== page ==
Guest Post | The Who, What, and Where of Alcohol Sponsorships, Events, and Tastings

June 22, 2015

Bahaneh Hobel and Rebecca Stamey-White joined us on one of the breakout panels at this year’s DIRECT conference in Napa Valley. Their presentation on “Everything You Need to Know About Winery Tasting, Events, and Sponsorships” was found to be so insightful by attendees that we asked Bahaneh to write up a summary of some of their information shared at the event. We hope you find it as helpful as we did. Enjoy!

Summer brings with it warm weather and the opportunity to participate in many great marketing events.  Below are some key questions for suppliers to ask before agreeing to participate in any sponsorships, events or tastings.

1)      Make sure your sponsorship is legal!

Who?  Sponsorships by suppliers under the ABC Act are extremely limited and are really only permitted where (1) the sponsorship is of a nonprofit organization that will be holding the ABC license for the event (as long as the event does not benefit a permanent retail licensee), (2) the sponsorship is of a contest, race, tournament, and other similar activity and where the sponsorship is only in the form of “monetary payments to bona fide amateur or professional organizations established for the encouragement and promotion of the activities involved,” or (3)  where there is an exception in the code that specifically allows the sponsorship of a certain entity or at a certain venue.

What?  The ABC Act defines what types of sponsorship are permitted and how the sponsorships can be funded.   For example, sponsorships of nonprofits can be accomplished with both monetary payments and/or the donation of goods or services (such as the donation of wine or assistance of the nonprofit at the event), whereas sponsorships of certain organizations at contests or races described in item 2 above are limited to only monetary payments.

How?  The ABC Act details how sponsorships can be structured and what can be included.  For example, most sponsorships cannot require or be tied to the purchase or sale of any alcoholic beverages and cannot require that the sponsor’s products be exclusively served at a venue.  As noted above, there may be specific exceptions based on the event or venue in the ABC Act and these must be considered.

2)      Make sure the correct entity holds the ABC license.

If the sponsorship is of an event being held by a nonprofit, the nonprofit should be obtaining a temporary one day (or multiple day) license for the event. If the sponsorship is of another entity specifically permitted by the code (as noted above), then that entity or a licensed concessionaire typically will hold the license.  Suppliers typically do not need to obtain any additional license for most events.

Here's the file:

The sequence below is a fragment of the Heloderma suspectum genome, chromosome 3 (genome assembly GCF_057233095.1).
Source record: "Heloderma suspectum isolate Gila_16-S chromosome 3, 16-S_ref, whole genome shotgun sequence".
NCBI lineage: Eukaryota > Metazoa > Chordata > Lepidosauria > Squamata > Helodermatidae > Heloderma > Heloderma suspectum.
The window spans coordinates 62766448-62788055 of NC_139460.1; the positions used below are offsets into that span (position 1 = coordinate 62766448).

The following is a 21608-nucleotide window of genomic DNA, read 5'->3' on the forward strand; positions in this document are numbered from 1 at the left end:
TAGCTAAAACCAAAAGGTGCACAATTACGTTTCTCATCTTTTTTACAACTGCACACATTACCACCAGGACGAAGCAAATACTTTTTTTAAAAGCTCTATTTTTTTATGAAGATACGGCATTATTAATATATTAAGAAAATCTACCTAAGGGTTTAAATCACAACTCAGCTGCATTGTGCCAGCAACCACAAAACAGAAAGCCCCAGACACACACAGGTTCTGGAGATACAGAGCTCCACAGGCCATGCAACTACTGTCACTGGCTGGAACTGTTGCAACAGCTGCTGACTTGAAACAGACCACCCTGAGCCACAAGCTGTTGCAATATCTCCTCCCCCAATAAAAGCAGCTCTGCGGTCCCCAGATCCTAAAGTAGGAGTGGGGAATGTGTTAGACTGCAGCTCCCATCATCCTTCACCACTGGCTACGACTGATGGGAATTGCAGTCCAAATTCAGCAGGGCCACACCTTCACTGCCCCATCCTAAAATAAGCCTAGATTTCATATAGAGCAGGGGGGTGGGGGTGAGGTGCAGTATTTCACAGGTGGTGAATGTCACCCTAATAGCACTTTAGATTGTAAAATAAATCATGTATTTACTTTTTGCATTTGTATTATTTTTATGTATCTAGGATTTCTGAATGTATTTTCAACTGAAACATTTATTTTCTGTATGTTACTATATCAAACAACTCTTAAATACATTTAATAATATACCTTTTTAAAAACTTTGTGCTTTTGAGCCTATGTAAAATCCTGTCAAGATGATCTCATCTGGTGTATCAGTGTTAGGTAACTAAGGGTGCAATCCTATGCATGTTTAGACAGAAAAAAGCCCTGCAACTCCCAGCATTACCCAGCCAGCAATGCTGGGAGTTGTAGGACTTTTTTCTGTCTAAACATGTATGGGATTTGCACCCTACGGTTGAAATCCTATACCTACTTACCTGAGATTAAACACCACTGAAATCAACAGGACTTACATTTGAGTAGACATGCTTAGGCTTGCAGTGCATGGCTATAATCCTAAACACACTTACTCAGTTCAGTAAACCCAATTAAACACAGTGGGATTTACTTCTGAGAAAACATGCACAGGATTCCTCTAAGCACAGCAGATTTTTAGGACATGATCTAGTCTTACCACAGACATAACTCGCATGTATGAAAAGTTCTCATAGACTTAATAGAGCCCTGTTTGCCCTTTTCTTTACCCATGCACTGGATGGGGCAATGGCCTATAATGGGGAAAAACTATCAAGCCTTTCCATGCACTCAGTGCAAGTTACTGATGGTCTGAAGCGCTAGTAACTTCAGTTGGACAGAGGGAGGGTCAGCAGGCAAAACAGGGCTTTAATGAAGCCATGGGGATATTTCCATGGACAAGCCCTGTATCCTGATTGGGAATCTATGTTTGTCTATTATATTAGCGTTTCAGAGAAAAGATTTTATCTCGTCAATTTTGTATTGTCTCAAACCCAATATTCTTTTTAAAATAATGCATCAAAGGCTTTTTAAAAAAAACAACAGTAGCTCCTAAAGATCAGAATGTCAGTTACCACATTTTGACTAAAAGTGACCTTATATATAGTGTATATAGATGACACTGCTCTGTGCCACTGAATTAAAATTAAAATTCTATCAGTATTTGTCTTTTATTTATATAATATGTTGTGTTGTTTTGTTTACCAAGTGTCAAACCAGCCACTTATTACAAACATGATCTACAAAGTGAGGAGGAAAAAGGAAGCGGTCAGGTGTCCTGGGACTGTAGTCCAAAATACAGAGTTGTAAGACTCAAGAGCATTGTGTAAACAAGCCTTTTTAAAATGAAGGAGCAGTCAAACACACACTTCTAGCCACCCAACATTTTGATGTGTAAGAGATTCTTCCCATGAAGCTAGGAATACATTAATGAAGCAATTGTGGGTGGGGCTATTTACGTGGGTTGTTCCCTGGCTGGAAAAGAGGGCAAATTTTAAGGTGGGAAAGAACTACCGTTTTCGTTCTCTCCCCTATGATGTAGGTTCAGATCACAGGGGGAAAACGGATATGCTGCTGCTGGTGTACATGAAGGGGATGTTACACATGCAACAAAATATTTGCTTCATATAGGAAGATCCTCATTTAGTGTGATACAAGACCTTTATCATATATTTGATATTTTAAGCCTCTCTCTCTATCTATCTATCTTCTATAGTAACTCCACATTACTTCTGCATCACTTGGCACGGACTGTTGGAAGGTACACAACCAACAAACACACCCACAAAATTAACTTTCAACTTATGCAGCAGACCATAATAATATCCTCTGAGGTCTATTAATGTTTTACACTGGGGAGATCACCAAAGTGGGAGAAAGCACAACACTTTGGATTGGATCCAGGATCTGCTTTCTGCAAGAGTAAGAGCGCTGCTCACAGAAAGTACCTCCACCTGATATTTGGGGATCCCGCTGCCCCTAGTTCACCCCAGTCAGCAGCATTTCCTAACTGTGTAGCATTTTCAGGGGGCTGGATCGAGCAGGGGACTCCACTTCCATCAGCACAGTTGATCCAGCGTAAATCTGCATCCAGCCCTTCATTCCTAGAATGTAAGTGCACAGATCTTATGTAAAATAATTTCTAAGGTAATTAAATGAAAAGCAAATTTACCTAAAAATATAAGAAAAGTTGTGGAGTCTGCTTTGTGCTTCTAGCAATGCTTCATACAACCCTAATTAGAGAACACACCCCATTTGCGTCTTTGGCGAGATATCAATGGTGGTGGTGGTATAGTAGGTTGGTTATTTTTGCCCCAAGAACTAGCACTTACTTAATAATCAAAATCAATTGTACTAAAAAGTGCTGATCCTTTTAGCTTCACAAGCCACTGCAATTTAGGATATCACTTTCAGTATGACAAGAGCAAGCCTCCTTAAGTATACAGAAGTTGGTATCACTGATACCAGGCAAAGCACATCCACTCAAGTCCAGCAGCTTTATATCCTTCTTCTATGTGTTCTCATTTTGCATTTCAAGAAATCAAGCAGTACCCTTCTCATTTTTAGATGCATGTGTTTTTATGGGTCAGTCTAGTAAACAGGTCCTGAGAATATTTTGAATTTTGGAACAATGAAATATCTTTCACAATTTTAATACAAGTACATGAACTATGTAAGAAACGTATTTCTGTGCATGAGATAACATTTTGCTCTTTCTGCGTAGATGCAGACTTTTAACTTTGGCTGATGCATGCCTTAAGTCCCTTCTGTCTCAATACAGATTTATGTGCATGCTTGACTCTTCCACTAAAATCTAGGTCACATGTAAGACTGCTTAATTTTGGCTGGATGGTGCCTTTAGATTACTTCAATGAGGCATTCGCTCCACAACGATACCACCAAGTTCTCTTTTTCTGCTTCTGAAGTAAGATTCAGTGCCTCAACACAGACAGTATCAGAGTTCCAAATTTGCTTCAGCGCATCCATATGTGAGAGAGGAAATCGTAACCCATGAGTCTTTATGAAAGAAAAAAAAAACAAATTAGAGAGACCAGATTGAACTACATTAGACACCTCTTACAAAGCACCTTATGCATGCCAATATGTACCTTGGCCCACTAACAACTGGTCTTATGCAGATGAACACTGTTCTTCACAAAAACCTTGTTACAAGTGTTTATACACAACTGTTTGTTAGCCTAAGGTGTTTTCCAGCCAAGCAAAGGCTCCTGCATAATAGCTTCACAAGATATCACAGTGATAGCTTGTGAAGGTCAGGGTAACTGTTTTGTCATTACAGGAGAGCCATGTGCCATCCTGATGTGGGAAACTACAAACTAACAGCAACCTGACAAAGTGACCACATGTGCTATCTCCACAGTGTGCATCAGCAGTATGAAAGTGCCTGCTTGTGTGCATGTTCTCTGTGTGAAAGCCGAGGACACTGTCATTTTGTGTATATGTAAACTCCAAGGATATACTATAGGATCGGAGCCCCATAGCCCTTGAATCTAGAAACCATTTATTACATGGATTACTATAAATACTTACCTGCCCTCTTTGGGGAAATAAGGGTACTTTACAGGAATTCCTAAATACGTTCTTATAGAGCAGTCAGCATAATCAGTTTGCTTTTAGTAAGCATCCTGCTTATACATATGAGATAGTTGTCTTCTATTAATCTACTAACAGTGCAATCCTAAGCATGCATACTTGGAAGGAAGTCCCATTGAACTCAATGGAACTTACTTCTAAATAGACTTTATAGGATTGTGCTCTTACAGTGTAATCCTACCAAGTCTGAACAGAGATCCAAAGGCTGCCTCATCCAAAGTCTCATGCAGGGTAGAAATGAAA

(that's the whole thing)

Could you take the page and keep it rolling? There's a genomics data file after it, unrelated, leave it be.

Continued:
3)      Make sure all sales are being made by the license holder for the event.

All sales of alcoholic beverages at these types of events can only be made by the license holder for the event.  If a supplier (such as a winery or brewery) is permitted to participate at the event by pouring or educating consumers on the products (for example, at a nonprofit event or where such participation is specifically permitted by the ABC Act), that supplier is not permitted to make any sales at the event.  Order forms can be filled out but all sales must be completed back at the supplier’s licensed premises.  No sales on an Ipad or other mobile device are permitted.

4)      Make sure that your presence at, and participation in, the event itself is permitted.

The ABC Act contains very strict rules regarding the ability of a supplier to advertise and participate at events.  Suppliers needs to ensure that both their presence at the event (pouring, educating consumers, providing tastings, etc.) and all of their advertising at and about the event (banners, signs, etc.) are in full compliance with the ABC Act.

Typically, suppliers such as wineries and breweries are only permitted to pour, participate and have signage at events where the event is being held by the nonprofit and they are simply assisting the nonprofit.  Such participation and signage may be permitted at contest/races or where there is a specific code exception allowing the sponsorship, but that must be determined on a case by case basis.  Supplier participation and signage at events held at retail locations (such as restaurants and bars) need to be given careful consideration since they are only permitted under very limited circumstances.

5)      Make sure you are complying at all times with your obligations as a licensee. 

Suppliers sponsoring an event are still required to comply with all of their obligations as a licensee.  For example, this means that no free goods can be given away unless otherwise permitted by the ABC Act.  So, while donations to a nonprofit are permitted, donations to other entities are not unless specifically permitted by the Act.  And while giveaways of consumer advertising specialties (as limited by the ABC Act) may be permitted, other free goods typically are not.  You should also ensure that no payments or donations are made in connection with the sponsorship that would violate the tied-house laws.

Sponsorships and events are extremely complicated and the points above are just the “tip” of the iceberg when it comes to the issues that need to be considered by suppliers. For more information on the rules and regulations governing sponsorships and events, please contact me, Bahaneh Hobel, Senior Alcohol Beverage Counsel at Dickenson Peatman and Fogarty, at

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